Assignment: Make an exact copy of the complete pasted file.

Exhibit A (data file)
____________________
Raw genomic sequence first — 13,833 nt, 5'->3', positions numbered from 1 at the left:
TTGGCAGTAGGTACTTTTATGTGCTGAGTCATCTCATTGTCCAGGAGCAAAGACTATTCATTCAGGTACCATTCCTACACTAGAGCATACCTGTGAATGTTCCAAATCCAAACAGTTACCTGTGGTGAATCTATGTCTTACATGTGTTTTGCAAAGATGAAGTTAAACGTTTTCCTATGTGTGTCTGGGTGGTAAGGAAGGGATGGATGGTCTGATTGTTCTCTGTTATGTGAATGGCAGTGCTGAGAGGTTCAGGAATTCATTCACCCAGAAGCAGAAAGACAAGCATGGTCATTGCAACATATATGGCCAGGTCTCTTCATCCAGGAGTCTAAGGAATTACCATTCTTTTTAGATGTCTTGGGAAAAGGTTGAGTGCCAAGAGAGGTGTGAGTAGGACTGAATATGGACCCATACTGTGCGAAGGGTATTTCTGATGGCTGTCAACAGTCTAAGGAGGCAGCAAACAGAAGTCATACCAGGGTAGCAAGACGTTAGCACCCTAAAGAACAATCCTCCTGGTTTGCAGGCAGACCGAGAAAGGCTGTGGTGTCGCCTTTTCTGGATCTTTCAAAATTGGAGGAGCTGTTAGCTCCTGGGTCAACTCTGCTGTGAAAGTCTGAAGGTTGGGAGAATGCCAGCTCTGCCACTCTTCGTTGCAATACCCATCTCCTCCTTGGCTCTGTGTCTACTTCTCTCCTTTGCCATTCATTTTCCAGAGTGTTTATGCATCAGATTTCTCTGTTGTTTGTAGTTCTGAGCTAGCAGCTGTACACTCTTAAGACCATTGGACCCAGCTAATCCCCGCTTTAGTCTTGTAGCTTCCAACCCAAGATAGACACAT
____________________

Raw genomic sequence first — 13,833 nt, 5'->3', positions numbered from 1 at the left:
TTGGCAGTAGGTACTTTTATGTGCTGAGTCATCTCATTGTCCAGGAGCAAAGACTATTCATTCAGGTACCATTCCTACACTAGAGCATACCTGTGAATGTTCCAAATCCAAACAGTTACCTGTGGTGAATCTATGTCTTACATGTGTTTTGCAAAGATGAAGTTAAACGTTTTCCTATGTGTGTCTGGGTGGTAAGGAAGGGATGGATGGTCTGATTGTTCTCTGTTATGTGAATGGCAGTGCTGAGAGGTTCAGGAATTCATTCACCCAGAAGCAGAAAGACAAGCATGGTCATTGCAACATATATGGCCAGGTCTCTTCATCCAGGAGTCTAAGGAATTACCATTCTTTTTAGATGTCTTGGGAAAAGGTTGAGTGCCAAGAGAGGTGTGAGTAGGACTGAATATGGACCCATACTGTGCGAAGGGTATTTCTGATGGCTGTCAACAGTCTAAGGAGGCAGCAAACAGAAGTCATACCAGGGTAGCAAGACGTTAGCACCCTAAAGAACAATCCTCCTGGTTTGCAGGCAGACCGAGAAAGGCTGTGGTGTCGCCTTTTCTGGATCTTTCAAAATTGGAGGAGCTGTTAGCTCCTGGGTCAACTCTGCTGTGAAAGTCTGAAGGTTGGGAGAATGCCAGCTCTGCCACTCTTCGTTGCAATACCCATCTCCTCCTTGGCTCTGTGTCTACTTCTCTCCTTTGCCATTCATTTTCCAGAGTGTTTATGCATCAGATTTCTCTGTTGTTTGTAGTTCTGAGCTAGCAGCTGTACACTCTTAAGACCATTGGACCCAGCTAATCCCCGCTTTAGTCTTGTAGCTTCCAACCCAAGATAGACACAT